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Research Paper Draft
Conflict Theory and the Evolution of Eugenics in America during the 20th Century. I intend to present a purely informative paper on the sociological perspective of eugenics during the past century in the United States through Conflict Theory. A linear history of causality, implementation, and significance.
1. Conflict Theory Perspective
a. Margaret Sanger
b. Plato’s Republic
c. Negative Eugenics
e. Planned Parenthood Federation of America
g. Economic Implications
Early 1900’s American political movement under Margaret Sanger
1. advocate the ...view middle of the document...
” This was derived from another source on p290 of Sociology Essentials, “Abortion in Women’s Lives”
1. specific forms of control to be monitored and implemented by the state.
2. improve the human race but should be concealed from the public. (Grube & Reeve, 1992)
3. Eugenics, the science of, or biosocial movement advocating the use of practices aimed at improving the human genetic composition of a species.
4. Plato acknowledged this quantitative evaluation over the quality of the subject being reviewed would prove a failure
5. Negative eugenics could be employed to advocate control of a population through force
6. Abandoned his argument.
1. In its worst form, negative eugenics is exercised through genocide.
2. Under specific circumstances, the results of eugenics could be predictable, unknown to the public, and lead to a species wide improvement.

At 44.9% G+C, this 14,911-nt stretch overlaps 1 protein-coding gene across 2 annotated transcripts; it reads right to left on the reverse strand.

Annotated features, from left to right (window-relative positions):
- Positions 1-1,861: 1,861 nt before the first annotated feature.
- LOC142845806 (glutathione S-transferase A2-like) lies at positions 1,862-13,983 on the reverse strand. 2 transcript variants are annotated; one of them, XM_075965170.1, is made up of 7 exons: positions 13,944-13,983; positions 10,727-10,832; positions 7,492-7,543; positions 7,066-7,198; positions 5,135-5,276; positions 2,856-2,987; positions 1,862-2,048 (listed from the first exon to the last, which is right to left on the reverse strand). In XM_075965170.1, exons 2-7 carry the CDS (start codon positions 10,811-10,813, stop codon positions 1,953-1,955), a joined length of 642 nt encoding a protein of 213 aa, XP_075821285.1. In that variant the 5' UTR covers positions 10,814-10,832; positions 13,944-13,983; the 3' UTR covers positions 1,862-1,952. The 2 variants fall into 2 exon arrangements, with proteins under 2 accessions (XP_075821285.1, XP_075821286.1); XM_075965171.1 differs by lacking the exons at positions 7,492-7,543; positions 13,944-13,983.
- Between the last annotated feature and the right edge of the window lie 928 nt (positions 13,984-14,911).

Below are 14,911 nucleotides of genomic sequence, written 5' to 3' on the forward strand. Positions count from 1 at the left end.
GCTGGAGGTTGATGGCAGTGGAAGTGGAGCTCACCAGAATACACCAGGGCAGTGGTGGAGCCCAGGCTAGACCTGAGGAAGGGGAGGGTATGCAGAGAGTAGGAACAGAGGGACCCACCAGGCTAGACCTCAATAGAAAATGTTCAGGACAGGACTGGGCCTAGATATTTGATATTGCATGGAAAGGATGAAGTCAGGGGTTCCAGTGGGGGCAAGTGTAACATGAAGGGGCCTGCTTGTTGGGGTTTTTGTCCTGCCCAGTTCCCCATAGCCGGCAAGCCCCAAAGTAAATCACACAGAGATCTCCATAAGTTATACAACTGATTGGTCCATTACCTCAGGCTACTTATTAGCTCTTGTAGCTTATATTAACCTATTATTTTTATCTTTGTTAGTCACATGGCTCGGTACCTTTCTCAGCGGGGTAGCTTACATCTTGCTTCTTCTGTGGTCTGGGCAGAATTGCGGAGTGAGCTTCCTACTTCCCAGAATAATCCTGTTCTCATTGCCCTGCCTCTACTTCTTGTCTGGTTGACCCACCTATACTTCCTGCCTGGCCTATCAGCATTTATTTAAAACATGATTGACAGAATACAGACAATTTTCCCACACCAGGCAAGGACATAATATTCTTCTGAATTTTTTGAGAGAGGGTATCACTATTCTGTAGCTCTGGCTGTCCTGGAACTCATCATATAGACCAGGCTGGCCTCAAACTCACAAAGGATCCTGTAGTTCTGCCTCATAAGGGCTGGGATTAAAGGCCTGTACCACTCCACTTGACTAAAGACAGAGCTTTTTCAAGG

3. Regulation for eugenic policy supported and upheld by our US Supreme Court
4. These same laws originally passed in 1914 by then only 12 states, were directly adopted by the German Nazi government and translated into, “The German Law for the Prevention of Defective Progeny for the Science of Racial Cleansing.” (Kuhl, 1994) (Laughlin, 1936)
5. The eugenic idea was a social philosophy which claimed all human genetic traits can be improved through social intervention
1. Legally mandated cleansing allow the state to enact regulation to allow sterilization of the “socially inadequate” (Lombardo, 1982).
a. the feebleminded, prior criminals, epileptic, inebriate, diseased, blind, deaf, deformed, and in any way dependent to incorporate orphans, ne’er do wells, tramps, homeless or impoverished.
3. The first recognized success for the American Eugenic Party over a U.S. citizen
a. The case for Carrie Buck
i. 17yo, unmarried mother, first sterilized, Virginia
ii. the law’s description as a “probable, potential parent of socially inadequate offspring.” (Lombardo, 1982)
1. Additionally: impoverished, feebleminded mother with epilepsy, a resident of a local asylum.
2. Carrie was supposed to have shared the traits genetically transmitted through her mother’s heredity. (Lombardo, 1982)
4. “It is better for all the world, if instead of waiting to execute degenerate offspring for crime or let them starve for their imbecility; society can prevent those who are manifestly unfit from continuing their kind.” –Judge Oliver Wendell Holmes, US Supreme Court Justice.
5. The US Supreme Court ruled in favor of the Eugenical Sterilization Act of 1927
b. a cost-saving strategy to relieve the tax burden
c. reduce rapid populace growth and poverty. (Lombardo, 1982)
d. Eugenic legislation in the United States would forcibly sterilize over 64,000 individuals that met any of the aforementioned criteria...